In its over 30 years of service, NASA’s Hubble Space Telescope has captured some intriguing images of the cosmos, helping astronomers in understanding the mysterious events taking place up there. One of these images is of the spiral galaxy named NGC 3147. This majestic galaxy is located about 130 million light-years away in the constellation Draco, also called the “dragon”. The image shows the galaxy’s graceful, winding arms appear like a grand spiral staircase sweeping through space. In reality, these spirals contain pinkish nebulae, young blue stars, and dust in silhouette.
The image was first released by the space agency in July 2019. While the frame looks incredibly beautiful from the outside, it hides an interesting fact in plain sight. At the core of the galaxy is a malnourished black hole, which is surrounded by a thin, compact disk of stars, gas, and dust that have been caught up in a gravitational maelstrom. The black hole’s gravity is so strong that anything that comes close to it gets swept up in the disk.
According to the NASA‘s Hubble team, this monster black hole weighs about 250 million times the mass of our Sun. The disk is so deeply embedded in the black hole’s intense gravitational field that the light from the gas disk is modified, according to Einstein’s theories of relativity, giving astronomers a unique peek at the dynamic processes close to a black hole.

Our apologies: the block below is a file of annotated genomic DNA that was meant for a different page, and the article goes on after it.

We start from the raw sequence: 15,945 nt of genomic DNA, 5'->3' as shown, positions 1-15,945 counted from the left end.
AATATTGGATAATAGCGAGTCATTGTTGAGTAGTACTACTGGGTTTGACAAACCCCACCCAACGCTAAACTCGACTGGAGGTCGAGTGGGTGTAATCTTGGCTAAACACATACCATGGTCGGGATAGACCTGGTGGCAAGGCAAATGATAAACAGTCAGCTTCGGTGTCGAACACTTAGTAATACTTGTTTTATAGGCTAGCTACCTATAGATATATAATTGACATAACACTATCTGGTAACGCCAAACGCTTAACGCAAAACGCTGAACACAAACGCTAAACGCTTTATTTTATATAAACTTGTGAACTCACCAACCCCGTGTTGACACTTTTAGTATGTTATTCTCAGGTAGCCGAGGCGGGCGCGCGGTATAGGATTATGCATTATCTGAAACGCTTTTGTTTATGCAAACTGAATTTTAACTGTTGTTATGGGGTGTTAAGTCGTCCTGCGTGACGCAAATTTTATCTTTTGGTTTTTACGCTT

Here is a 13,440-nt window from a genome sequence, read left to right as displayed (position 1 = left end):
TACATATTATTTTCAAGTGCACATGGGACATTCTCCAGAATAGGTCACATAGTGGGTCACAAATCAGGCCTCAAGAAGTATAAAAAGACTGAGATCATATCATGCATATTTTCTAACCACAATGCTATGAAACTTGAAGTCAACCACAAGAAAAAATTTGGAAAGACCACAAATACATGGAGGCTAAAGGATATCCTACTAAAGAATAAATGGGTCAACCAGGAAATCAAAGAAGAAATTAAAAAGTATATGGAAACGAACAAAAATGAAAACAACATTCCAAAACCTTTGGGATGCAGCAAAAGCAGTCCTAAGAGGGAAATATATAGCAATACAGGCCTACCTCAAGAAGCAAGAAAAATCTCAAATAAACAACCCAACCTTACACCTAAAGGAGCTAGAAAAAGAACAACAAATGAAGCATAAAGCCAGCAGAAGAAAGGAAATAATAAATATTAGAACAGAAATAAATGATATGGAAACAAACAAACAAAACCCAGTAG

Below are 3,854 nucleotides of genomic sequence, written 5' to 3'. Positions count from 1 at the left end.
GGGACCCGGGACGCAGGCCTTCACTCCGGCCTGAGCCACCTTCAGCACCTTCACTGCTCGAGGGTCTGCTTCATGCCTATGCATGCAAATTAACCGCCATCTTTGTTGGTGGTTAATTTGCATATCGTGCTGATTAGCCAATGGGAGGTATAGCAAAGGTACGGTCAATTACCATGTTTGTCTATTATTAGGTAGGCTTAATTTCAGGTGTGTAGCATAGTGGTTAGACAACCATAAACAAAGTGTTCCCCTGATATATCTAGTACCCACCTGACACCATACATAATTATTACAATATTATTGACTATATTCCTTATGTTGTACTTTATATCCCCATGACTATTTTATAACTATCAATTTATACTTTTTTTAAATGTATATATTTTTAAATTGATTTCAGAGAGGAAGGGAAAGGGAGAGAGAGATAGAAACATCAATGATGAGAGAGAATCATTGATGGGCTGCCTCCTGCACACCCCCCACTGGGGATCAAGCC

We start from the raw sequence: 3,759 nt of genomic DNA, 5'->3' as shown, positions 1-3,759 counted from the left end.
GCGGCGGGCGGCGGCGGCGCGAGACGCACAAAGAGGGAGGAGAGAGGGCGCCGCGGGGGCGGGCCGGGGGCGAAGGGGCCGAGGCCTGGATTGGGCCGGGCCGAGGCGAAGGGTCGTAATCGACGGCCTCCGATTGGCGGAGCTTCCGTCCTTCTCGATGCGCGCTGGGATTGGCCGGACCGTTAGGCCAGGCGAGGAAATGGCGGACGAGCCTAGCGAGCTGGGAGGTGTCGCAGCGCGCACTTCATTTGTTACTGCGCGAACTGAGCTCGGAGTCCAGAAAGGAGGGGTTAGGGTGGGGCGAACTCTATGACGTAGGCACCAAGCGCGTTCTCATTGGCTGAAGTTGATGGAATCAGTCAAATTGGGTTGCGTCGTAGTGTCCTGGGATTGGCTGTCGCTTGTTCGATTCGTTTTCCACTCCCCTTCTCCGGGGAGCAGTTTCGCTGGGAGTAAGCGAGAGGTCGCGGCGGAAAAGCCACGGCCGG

Having an unblocked view of the universe, Hubble continuously works to keep a tab on the events in space. The team then releases some images on social media that it finds worth generating curiosity among amateur astronomers across the world.
Recently, it shared an image of a fascinating spiral galaxy called Caldwell 5, which is located about 11 million light-years away from us. Its core has an active star nursery capable of producing thousands of stars in a couple of million years.
Hubble was deployed in 1990, far-above rain clouds, light pollution, and atmospheric distortions.